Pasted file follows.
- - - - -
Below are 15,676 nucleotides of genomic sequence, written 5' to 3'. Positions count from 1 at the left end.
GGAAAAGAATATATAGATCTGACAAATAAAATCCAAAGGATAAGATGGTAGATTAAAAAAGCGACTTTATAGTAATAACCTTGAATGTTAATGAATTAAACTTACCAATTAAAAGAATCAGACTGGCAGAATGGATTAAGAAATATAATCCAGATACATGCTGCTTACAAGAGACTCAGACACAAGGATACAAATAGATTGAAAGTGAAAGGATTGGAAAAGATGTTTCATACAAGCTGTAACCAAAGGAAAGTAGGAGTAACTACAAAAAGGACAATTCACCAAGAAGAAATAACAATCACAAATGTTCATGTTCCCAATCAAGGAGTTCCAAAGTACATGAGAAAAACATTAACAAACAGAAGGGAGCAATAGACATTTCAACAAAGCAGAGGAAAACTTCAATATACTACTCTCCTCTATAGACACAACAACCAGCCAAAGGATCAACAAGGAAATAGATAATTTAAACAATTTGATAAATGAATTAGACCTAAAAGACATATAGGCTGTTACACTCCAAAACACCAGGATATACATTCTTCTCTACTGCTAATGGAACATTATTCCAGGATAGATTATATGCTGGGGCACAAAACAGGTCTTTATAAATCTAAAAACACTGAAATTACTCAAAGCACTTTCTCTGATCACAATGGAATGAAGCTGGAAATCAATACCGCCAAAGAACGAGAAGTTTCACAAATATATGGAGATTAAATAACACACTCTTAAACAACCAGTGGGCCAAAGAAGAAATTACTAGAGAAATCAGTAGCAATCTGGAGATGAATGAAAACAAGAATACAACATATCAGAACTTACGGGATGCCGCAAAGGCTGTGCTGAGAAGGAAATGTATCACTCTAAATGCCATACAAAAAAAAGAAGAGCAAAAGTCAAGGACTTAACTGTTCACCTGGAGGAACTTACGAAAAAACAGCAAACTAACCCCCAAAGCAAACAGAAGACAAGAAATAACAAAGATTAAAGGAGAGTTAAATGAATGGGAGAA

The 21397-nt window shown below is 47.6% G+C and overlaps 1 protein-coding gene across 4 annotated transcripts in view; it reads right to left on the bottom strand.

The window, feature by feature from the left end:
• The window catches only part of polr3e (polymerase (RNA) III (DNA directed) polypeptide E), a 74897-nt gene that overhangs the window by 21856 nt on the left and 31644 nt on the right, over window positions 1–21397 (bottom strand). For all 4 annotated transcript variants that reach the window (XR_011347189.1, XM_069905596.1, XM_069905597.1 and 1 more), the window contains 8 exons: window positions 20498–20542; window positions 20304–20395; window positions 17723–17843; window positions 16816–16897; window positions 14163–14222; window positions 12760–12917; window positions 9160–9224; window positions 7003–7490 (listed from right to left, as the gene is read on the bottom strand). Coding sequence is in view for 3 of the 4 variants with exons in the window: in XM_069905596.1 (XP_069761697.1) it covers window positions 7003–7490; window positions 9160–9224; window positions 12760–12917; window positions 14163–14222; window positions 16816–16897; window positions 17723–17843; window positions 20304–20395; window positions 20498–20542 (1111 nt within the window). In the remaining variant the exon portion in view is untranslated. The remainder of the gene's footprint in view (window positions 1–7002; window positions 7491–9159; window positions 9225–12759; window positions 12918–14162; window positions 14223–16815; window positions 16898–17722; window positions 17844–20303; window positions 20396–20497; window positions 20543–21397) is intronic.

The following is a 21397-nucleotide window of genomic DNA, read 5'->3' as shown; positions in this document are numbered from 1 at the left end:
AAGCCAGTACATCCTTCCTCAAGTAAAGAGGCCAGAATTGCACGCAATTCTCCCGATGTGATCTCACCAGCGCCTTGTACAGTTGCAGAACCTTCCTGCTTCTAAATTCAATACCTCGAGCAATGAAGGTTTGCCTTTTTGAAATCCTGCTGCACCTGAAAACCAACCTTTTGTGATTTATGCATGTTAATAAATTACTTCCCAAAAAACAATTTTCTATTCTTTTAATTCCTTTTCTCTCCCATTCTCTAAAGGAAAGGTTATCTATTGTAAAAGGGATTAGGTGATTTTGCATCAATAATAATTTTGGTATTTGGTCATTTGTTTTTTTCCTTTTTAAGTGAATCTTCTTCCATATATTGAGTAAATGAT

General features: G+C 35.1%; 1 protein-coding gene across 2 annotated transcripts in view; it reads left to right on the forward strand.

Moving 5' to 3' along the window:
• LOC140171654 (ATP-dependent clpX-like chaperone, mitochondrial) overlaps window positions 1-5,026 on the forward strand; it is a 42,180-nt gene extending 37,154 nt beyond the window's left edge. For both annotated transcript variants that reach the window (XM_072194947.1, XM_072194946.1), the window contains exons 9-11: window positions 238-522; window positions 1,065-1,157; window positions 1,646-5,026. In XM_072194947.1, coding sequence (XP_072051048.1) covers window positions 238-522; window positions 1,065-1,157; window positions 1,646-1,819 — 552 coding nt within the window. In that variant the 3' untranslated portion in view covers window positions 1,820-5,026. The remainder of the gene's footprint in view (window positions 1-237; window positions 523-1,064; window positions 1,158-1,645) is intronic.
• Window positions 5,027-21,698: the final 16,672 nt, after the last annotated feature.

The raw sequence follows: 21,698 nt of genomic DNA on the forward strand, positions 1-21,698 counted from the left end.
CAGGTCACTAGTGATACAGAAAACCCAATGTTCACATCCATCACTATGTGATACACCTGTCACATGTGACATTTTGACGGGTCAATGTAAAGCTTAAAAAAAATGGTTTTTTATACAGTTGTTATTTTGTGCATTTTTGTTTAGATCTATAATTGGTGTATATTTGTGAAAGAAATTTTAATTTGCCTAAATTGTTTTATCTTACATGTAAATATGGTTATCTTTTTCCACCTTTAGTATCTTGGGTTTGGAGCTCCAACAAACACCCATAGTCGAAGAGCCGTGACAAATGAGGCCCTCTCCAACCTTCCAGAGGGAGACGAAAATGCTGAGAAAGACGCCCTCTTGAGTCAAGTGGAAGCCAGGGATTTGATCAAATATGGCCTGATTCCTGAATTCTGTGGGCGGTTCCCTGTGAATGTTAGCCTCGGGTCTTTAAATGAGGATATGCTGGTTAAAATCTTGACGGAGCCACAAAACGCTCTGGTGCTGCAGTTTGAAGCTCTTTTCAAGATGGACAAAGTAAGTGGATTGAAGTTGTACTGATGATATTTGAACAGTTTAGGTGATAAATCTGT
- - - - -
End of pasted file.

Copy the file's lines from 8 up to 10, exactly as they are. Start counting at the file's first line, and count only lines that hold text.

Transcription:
General features: G+C 35.1%; 1 protein-coding gene across 2 annotated transcripts in view; it reads left to right on the forward strand.

Moving 5' to 3' along the window:
• LOC140171654 (ATP-dependent clpX-like chaperone, mitochondrial) overlaps window positions 1-5,026 on the forward strand; it is a 42,180-nt gene extending 37,154 nt beyond the window's left edge. For both annotated transcript variants that reach the window (XM_072194947.1, XM_072194946.1), the window contains exons 9-11: window positions 238-522; window positions 1,065-1,157; window positions 1,646-5,026. In XM_072194947.1, coding sequence (XP_072051048.1) covers window positions 238-522; window positions 1,065-1,157; window positions 1,646-1,819 — 552 coding nt within the window. In that variant the 3' untranslated portion in view covers window positions 1,820-5,026. The remainder of the gene's footprint in view (window positions 1-237; window positions 523-1,064; window positions 1,158-1,645) is intronic.